01 April 2009

Local Poet!

The Four Jameses
William Arthur Deacon
Toronto: Macmillan, 1974
A bit of a risk acknowledging National Poetry Month on a day when people are looking-out for hoaxes and practical jokes. I double the hazard by focusing on this book, with its lousy cover and cheap sales pitch. The whole thing looks a bit fake - but, as George Fetherling (then Doug) notes, Deacon's book is 'that rare thing in Canadian literature: an underground classic.' As is often the fate of titles that fall into this category, The Four Jameses has had an unusual history. First issued as a hardcover in 1927, its publisher, Graphic, was felled by the Depression. After a period in limbo, unbound sheets were bought and issued in paper wraps. In 1953, Ryerson published a revised edition, which was followed, a little over two decades later, by this Macmillan paperback. With one publisher done in by hard times, and the others victims of manifest destiny, you'd almost think that The Four Jameses was cursed. Still, I keep it on my shelves.
Deacon's book centres on James Gay, James McIntyre, James D. Gillis and James MacRae, four poets of the late 19th and early 20th centuries. They are, as Fetherling points out, united by Christian name, nationality and sheer lack of talent. That said, I'm quick to express my doubts that they are 'Canada's Four Worst - And Funniest - Poets', as claimed on the cover. True, their work can raise a smile or two, but I've read much worse.
Of the four, I prefer James MacRae (né John James MacDonald), who published his first book of verse, Poems written by J. J. MacDonald, a Native of Glengarry, in or about 1877. Deacon is good enough to provide several lines from this extremely rare book, including:
How oft thus lay the secret way
In which the game is played:-
A shapely mass, by name a lass,
Is artfully arrayed.
Is neatly bound with metal round
And trimmings wisely made,
And padded o'er with worthless store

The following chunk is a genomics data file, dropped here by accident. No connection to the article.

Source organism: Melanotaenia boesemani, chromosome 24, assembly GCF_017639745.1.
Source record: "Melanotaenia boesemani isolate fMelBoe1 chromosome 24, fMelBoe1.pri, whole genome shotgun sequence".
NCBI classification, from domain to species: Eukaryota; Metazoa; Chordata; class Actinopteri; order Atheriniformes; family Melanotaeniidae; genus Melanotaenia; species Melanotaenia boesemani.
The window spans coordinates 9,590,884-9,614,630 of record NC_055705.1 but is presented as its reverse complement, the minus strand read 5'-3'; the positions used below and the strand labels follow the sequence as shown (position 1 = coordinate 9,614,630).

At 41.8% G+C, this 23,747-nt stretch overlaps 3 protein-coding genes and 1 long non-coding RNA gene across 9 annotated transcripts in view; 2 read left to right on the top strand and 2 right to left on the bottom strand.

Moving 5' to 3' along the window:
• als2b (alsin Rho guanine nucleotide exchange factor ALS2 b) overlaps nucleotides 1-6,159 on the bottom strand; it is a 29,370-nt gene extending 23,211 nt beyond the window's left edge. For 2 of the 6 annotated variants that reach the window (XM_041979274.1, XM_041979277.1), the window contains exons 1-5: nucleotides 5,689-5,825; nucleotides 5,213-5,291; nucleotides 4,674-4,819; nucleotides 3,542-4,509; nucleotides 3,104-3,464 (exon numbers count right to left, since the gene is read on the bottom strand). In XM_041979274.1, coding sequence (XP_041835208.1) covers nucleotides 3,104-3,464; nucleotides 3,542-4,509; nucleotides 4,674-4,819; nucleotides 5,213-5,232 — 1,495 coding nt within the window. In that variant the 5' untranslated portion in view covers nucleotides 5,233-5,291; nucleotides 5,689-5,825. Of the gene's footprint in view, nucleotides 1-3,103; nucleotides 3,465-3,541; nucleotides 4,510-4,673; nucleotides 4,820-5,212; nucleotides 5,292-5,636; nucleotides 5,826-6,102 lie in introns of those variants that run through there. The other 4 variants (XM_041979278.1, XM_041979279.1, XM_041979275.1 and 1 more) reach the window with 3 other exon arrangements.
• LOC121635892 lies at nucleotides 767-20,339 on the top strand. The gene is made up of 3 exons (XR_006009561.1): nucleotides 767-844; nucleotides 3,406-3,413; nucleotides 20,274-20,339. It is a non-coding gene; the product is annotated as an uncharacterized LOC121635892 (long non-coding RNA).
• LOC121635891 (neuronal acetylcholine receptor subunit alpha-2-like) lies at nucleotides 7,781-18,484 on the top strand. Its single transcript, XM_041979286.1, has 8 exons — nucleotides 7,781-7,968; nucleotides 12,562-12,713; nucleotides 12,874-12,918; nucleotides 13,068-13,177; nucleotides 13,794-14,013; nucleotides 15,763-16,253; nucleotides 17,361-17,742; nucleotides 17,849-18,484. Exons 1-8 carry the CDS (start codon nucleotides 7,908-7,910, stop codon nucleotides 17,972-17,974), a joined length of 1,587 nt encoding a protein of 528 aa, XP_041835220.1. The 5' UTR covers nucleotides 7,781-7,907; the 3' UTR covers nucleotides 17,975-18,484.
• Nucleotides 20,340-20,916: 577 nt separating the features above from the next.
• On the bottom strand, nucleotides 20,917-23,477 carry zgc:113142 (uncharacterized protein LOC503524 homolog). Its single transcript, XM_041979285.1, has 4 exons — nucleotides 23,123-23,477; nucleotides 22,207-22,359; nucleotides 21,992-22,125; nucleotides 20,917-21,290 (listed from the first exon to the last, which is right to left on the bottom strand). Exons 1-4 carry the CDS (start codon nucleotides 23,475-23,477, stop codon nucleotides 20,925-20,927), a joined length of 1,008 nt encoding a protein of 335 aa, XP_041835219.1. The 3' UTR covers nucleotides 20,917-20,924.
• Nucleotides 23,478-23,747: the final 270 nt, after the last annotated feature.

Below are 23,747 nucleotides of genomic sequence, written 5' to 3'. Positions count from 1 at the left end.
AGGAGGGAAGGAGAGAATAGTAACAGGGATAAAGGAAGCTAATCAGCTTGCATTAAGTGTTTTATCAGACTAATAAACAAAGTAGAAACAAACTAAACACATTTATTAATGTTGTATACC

To cover unbetrayed
The sad defects, which one detects
When nature is displayed.
Forty-six years elapsed between the poet's debut and his second book, An Ideal Courtship. Published in 1923 under the nom de plume James MacRae, it is described by Deacon as the poet's magnum opus. An Ideal Courtship is a long narrative poem telling of the company kept between Mary Campbell, formed by her parents as a chaste 'model for the public to admire', and William Chisholm, a stick-in-the-mud farmer from the Maritimes. There doesn't appear to be much amour or ardor in this poem. In MacRae's world, an ideal courtship ends not at the altar, but the grave:
Mary suddenly took sick, and human skill could find no relief
Render her in her distress, which made the tragic struggle brief.
But, wait, a few days later the grief-stricken William is found dead, lying on his fiancée's grave:
Though so often disappointed by events beyond their power.
They were finally reunited at their own appointed hour.
But so well their lives were ended, and so holy was their love,
We may hope that they were married at the altar steps above.
MacRae didn't let another 46 years pass before publishing his next book. A septuagenarian, how could he? His Poems and Essays was published in 1930.
Sadly, The Four Jameses provides little biographical information about MacRae. Deacon tells us that the poet was born in 1849 in what was then Alexandria, roughly 40 kilometres north of Cornwall, Ontario. In 1875 he arrived in St Marys, Ontario, and was living in the town when his first volume was published. It seems MacRae stayed in St Marys for about a decade, before settling out to farm in parts unknown. According to Deacon, in 1918 the poet returned to St Marys, 'where he spent a pleasant old age, and where the Public Library was an unfailing source of enjoyment... Among the townspeople he was reported to be mildly eccentric, which probably means nothing more than a strongly marked personality intensified by a touch of the artistic temperament, without which no poet is properly equipped.'
Here I admit that my preference for MacRae is influenced by my move to this pretty little town last year. I, too, have found the library to be an 'unfailing source of enjoyment' - though, I regret to report, it contains not a single volume of MacRae's verse. Nor does it have a copy of The Four Jameses.
St Marys Public Library
Object: We all live on a yellow hunk of cheese... I can't imagine how many people were turned away by the cover. Fairly typical of Macmillan's paperbacks, at 35 it's holding up quite well.
Access: The Four Jameses is readily available in our larger public libraries, most often in the Macmillan edition. The Graphic Publishers first is by far the most attractive, and includes illustrations and photos not found in the others. Nice copies of the cloth and paper editions can be found for under C$30. The Ryerson edition, the least desirable, can be had for C$20. Macmillan's 1974 edition benefits from Fetherling's informative Introduction. Curiously, it's the least common of the three - only two copies are currently listed online: one going for US$11, the other at US$59.85 (on offer from an optimistic bookseller in Little Elm, Texas).

1 comment:

  1. Dear Brian, Thank you so much for writing about James Mac Rae of St. Mary's. My mother, Mildred MacDonald, is the poet farmer's granddaughter. I even have a few photos of him. My son writes poetry so I have been curious about the family story. What is St. Mary's like? I live in Pasadena.